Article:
Differences between a condenser and dynamic microphone

The only use of a microphone is to capture sound, but there are on the market many kinds of microphones that operate on different principles. The condenser and dynamic microphones are two most common forms of professional microphones. The terms condenser and dynamic refer to the method in which the microphone generates an electrical signal.

The dynamic (moving-coil) microphone operates by electromagnetic induction to generate an output signal voltage: the diaphragm is attached to a coil of fine wire, the coil is mounted in the air gap of the magnet such that it is free to move back and forth within the gap when the sound wave strikes the diaphragm and it vibrates in response. The coil attached to the diaphragm moves back and forth in the field of the magnet inducing a small electrical current in the wire. The magnitude and direction of that current is directly related to the motion of the coil, it is an electrical representation of the sound wave.

The diaphragm of a condenser microphone is a very thin plastic film, coated on one side with gold or nickel, and mounted very close to a conductive stationary back plate. A polarizing voltage is applied to the diaphragm by an external power supply or by the charge on an electret material in the diaphragm or on the backplate charging it with a fixed static voltage. The diaphragm and back plate are separated by a small volume of air and they form an electrical component called a capacitor (condenser). The value of capacitance varies depending by the way the diaphragm vibrates in response to a sound, as it moves closer to and farther away from the back plate. The movement induces an electrical charge in the back plate, an electrical representation of the diaphragm motion.

Dynamic microphones are passive devices since they do not require any power to operate. Condenser microphones are active because they require an external power source in order to maintain its charge.

One major drawbacks of the dynamic microphone relates to the mass of its moving coil. Due to this mass the dynamic mic has a relatively poor transient response, a small output signal, less sensitive on the average than the condenser mic, which typically requires a lot of amplification. Using a dynamic microphone may be challenging when trying to pick up soft or distant sounds. These sounds generally require a lot of amplification that can create noise in the sound signal.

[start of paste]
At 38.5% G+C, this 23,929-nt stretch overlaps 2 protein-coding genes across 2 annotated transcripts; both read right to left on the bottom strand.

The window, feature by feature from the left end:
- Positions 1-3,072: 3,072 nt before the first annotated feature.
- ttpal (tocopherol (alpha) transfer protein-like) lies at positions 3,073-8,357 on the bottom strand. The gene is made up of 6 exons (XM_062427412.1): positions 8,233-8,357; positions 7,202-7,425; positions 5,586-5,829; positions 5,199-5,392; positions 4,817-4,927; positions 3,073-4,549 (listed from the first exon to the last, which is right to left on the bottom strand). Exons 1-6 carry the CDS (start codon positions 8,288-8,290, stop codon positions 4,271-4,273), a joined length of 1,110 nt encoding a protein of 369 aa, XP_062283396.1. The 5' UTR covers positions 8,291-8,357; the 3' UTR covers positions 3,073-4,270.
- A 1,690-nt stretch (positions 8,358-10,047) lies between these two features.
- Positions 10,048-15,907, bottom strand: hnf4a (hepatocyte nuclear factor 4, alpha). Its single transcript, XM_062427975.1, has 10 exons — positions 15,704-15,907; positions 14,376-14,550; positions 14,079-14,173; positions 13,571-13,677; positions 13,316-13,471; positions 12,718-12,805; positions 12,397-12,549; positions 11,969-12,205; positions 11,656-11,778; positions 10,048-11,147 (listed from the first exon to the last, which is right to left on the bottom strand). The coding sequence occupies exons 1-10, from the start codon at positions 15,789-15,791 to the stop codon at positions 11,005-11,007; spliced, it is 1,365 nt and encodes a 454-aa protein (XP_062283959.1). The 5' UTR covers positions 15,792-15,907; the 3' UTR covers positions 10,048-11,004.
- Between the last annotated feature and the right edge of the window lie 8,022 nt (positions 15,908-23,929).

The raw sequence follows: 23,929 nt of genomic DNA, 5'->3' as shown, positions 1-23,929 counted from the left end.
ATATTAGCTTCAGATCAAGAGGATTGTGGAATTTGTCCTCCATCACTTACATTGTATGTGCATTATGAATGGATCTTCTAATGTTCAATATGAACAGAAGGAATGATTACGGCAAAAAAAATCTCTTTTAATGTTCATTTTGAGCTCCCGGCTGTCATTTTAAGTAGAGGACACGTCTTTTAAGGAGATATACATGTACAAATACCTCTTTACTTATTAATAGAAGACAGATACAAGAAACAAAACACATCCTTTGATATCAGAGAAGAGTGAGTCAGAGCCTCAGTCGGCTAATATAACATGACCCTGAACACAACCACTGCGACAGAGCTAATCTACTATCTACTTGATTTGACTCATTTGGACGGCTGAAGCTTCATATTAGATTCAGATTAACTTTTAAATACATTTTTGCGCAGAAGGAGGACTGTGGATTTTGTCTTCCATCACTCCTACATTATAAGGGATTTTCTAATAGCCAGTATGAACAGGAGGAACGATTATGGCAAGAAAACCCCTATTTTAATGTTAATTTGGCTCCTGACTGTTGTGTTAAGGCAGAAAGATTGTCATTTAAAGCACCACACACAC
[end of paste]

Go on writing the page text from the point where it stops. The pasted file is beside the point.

Because the diaphragm of the condenser microphone is not loaded down with the mass of a coil, it can respond very quickly to transients. Also, the condenser capsule can be made very small.

A condenser microphone is usually more fragile and expensive than a dynamic microphone. As a result the condenser mics are used most often in a controlled studio environment. Dynamic microphones are well-suited for both studio and live performance use. A condenser microphone will be more successful in picking up these ambient sounds without adding extra noise.

Both dynamic and condenser microphones can pick up different frequencies and have various directional responses. Using mics that pick up varied frequencies can help separate recorded sounds, such as those from voices speaking in traffic, different instruments in the room or on a stage. The directional response, or the angle from which the microphone will pick up signals, can also help isolate sounds.